Use these as your source data:
CREATE TABLE #table(ID int, A int, B int, C int);
INSERT #table VALUES(1,1,2,null),(1,999,888,3),(1,null,null,3);
Then run your queries. You'll see the discrepancy.
Your first query is looking for 3 conditions to be true. In the sample data I provided, there is no such row.
The second query is only testing 2 of those conditions, then limiting itself to a 4th condition (ID value). All of the sample data I provided uses the same value for ID, which effectively eliminates the other 2 conditions.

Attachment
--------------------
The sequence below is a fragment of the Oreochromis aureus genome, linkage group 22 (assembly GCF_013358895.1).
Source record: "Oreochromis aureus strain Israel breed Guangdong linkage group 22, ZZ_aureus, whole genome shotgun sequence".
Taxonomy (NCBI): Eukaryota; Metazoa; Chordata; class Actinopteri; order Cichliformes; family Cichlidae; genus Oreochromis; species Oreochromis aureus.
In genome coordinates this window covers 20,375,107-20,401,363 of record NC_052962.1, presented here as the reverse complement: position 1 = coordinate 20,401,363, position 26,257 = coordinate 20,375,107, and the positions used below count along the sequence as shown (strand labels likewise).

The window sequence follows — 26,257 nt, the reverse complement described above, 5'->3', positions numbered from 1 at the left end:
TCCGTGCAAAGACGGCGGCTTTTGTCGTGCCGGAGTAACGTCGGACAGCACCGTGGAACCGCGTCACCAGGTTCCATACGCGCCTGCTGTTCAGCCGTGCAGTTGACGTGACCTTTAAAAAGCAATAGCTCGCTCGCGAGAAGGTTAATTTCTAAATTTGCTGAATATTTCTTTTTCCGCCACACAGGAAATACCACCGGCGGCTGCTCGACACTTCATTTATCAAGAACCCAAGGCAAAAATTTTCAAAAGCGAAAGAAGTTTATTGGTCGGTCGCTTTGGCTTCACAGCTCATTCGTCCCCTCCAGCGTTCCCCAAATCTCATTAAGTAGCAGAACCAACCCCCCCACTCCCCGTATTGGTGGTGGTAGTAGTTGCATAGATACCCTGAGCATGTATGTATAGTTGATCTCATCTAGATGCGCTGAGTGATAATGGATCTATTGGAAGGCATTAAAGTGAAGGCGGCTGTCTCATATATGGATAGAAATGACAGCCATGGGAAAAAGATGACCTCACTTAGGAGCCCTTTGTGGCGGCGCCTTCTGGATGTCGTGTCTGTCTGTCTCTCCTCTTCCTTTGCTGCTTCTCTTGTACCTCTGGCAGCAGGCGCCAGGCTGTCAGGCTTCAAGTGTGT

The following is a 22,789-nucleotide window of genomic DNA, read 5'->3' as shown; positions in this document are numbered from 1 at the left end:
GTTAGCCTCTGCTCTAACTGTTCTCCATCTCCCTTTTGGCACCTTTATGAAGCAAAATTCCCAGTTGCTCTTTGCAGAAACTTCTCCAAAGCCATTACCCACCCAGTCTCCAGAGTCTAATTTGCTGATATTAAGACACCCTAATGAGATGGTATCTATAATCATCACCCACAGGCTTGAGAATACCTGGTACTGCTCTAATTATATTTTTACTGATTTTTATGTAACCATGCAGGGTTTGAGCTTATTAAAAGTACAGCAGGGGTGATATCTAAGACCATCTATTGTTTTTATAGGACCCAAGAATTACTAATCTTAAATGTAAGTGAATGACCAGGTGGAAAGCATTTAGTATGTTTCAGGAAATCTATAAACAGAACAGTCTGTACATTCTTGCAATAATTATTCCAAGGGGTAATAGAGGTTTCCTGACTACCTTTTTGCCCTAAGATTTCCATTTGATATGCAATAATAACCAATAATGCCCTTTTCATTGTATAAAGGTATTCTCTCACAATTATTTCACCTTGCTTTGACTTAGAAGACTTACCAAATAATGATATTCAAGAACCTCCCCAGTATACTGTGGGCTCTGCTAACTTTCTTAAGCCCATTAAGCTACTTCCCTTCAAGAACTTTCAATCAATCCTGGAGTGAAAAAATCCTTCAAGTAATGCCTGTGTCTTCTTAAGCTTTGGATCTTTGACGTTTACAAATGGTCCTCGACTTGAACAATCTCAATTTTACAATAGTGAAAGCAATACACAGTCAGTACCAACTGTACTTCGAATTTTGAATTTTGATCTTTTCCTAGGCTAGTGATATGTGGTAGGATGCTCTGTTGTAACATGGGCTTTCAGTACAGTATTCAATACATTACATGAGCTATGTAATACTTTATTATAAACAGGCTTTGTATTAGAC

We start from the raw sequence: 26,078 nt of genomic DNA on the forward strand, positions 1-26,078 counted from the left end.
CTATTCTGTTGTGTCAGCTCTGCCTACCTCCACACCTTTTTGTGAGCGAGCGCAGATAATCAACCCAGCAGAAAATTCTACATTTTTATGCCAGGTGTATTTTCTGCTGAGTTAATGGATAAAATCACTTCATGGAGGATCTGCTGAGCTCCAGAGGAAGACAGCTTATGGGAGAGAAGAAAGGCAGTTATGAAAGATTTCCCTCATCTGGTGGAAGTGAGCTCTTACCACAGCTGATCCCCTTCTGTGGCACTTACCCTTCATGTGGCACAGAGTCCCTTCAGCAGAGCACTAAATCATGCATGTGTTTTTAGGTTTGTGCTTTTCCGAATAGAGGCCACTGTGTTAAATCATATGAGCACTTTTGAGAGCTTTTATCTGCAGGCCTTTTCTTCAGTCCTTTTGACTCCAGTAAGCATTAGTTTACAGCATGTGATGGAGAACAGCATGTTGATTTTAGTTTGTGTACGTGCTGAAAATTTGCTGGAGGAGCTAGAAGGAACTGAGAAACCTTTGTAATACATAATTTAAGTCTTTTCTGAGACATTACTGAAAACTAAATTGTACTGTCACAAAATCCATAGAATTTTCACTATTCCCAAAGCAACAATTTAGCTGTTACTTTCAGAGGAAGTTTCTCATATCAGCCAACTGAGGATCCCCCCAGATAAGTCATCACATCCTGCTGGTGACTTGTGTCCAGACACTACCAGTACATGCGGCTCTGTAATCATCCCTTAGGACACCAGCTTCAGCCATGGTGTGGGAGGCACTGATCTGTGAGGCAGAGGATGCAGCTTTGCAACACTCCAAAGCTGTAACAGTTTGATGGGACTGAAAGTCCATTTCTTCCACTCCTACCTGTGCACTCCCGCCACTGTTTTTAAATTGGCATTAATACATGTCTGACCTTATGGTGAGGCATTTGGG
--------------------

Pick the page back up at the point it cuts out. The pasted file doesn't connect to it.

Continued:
There is no enforced dependency of any relationship between these 4 conditions. Your original query is the only one that will provide the results you want. Breaking it up into separate queries can fail. Additionally it adds write activity/overhead to an otherwise read-only operation by inserting into the #myTable temp table.
I added NULLs to the source data as an additional complication. Imagine (or test) if ID is NULL.
I expect you'll reply "But ID is unique in that table" and/or "None of the columns are nullable". That wasn't specified in your original question, and even if it is true, you can still add rows that meet the 2nd condition but not the 1st.